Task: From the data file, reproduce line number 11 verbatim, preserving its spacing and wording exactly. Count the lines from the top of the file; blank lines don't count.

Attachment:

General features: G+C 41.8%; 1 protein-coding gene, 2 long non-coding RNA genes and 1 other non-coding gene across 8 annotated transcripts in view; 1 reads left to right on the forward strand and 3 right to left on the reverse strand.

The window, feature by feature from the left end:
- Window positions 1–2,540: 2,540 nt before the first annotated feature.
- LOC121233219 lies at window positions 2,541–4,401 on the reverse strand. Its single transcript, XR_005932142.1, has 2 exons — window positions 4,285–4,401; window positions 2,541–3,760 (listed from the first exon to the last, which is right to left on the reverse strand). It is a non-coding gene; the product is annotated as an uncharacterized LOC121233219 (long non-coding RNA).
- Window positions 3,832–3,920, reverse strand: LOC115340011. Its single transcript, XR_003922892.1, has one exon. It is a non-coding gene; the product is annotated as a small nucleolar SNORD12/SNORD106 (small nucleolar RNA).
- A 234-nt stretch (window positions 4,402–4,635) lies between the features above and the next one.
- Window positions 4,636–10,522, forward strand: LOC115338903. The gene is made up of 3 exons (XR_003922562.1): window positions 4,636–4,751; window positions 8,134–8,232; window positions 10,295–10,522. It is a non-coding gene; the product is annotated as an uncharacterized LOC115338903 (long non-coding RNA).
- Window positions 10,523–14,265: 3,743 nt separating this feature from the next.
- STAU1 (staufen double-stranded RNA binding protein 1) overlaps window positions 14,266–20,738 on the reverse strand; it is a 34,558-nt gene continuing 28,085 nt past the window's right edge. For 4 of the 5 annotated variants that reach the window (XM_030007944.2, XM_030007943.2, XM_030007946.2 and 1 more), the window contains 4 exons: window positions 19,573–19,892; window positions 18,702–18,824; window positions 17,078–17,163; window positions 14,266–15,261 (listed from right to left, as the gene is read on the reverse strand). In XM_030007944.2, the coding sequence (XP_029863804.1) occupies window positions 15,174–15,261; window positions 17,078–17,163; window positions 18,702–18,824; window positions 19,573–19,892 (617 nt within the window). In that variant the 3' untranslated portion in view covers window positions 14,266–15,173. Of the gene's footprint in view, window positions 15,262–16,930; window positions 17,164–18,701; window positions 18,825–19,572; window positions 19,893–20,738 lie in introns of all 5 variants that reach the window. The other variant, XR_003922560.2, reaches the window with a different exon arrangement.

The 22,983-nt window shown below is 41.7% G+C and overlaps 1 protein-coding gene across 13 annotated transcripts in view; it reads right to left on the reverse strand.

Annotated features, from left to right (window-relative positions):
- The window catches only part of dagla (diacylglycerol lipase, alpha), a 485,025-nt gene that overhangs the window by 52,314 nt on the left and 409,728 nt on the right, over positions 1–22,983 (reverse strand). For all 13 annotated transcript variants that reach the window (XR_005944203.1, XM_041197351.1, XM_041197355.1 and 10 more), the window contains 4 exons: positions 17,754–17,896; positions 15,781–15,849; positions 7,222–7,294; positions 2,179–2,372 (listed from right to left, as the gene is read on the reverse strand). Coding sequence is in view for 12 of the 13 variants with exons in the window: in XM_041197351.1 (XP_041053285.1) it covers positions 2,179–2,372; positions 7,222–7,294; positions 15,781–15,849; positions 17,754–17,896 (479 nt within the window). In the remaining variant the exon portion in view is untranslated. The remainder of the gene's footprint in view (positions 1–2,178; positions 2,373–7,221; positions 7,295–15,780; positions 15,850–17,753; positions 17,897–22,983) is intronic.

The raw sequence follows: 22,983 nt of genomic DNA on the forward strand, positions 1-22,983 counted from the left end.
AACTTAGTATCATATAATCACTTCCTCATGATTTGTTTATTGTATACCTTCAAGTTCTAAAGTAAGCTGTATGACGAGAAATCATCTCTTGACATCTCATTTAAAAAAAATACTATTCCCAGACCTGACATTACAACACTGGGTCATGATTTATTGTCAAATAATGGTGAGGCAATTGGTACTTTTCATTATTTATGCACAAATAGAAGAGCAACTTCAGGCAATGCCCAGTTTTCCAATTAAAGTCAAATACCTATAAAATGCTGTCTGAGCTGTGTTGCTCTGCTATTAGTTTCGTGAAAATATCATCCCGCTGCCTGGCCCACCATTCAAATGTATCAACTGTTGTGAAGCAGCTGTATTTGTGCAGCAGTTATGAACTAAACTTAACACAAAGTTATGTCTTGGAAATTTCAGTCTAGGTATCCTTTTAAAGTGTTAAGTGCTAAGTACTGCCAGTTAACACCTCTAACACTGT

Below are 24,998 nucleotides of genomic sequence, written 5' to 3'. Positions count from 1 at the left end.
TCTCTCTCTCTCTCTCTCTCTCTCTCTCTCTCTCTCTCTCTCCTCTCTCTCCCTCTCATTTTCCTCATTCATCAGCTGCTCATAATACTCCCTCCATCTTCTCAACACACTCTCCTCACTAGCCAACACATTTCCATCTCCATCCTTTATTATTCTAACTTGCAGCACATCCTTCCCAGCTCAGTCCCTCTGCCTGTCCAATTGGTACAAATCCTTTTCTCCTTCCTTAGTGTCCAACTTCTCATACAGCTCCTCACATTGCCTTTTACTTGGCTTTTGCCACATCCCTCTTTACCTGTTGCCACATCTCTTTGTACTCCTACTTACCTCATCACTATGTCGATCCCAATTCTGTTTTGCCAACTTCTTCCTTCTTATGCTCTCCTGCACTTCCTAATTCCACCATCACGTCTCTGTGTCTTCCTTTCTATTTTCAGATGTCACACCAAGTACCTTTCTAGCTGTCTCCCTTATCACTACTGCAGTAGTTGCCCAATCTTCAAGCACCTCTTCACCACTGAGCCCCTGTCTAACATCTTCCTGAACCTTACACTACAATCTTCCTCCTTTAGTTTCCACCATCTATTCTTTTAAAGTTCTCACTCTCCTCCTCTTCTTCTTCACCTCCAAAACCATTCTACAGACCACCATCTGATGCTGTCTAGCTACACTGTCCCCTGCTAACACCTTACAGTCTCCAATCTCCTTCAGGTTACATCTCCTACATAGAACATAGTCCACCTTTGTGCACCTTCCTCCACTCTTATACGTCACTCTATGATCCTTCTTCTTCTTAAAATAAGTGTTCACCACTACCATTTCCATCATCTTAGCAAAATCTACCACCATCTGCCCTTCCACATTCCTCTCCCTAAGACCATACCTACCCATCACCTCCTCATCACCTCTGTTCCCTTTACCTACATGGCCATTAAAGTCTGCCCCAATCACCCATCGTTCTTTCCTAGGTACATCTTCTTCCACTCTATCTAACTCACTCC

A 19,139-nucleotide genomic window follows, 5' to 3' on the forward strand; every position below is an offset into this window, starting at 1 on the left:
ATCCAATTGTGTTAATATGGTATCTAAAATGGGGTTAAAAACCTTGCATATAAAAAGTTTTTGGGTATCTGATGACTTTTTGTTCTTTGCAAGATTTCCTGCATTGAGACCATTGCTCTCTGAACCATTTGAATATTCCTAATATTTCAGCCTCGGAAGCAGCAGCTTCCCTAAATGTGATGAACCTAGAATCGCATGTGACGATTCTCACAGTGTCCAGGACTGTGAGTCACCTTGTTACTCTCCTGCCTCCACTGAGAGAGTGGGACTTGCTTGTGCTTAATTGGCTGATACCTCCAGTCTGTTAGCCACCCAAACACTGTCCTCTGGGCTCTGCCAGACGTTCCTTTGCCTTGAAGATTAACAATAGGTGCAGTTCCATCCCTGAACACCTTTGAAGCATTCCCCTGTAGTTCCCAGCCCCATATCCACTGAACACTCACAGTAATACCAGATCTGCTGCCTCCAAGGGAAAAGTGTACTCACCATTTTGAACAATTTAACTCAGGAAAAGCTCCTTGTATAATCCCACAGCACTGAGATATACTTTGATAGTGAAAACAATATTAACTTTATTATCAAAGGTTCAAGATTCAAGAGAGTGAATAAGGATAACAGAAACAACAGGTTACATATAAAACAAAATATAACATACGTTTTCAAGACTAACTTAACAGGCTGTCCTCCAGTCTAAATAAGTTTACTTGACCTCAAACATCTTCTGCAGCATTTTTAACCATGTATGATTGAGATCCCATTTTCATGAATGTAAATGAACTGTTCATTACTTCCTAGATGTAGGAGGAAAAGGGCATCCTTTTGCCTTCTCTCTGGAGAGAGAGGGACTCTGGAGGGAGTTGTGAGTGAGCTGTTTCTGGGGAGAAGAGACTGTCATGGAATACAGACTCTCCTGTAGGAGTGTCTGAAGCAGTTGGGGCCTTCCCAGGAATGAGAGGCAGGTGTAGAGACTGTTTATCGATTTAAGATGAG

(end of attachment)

Annotated features, from left to right (window-relative positions):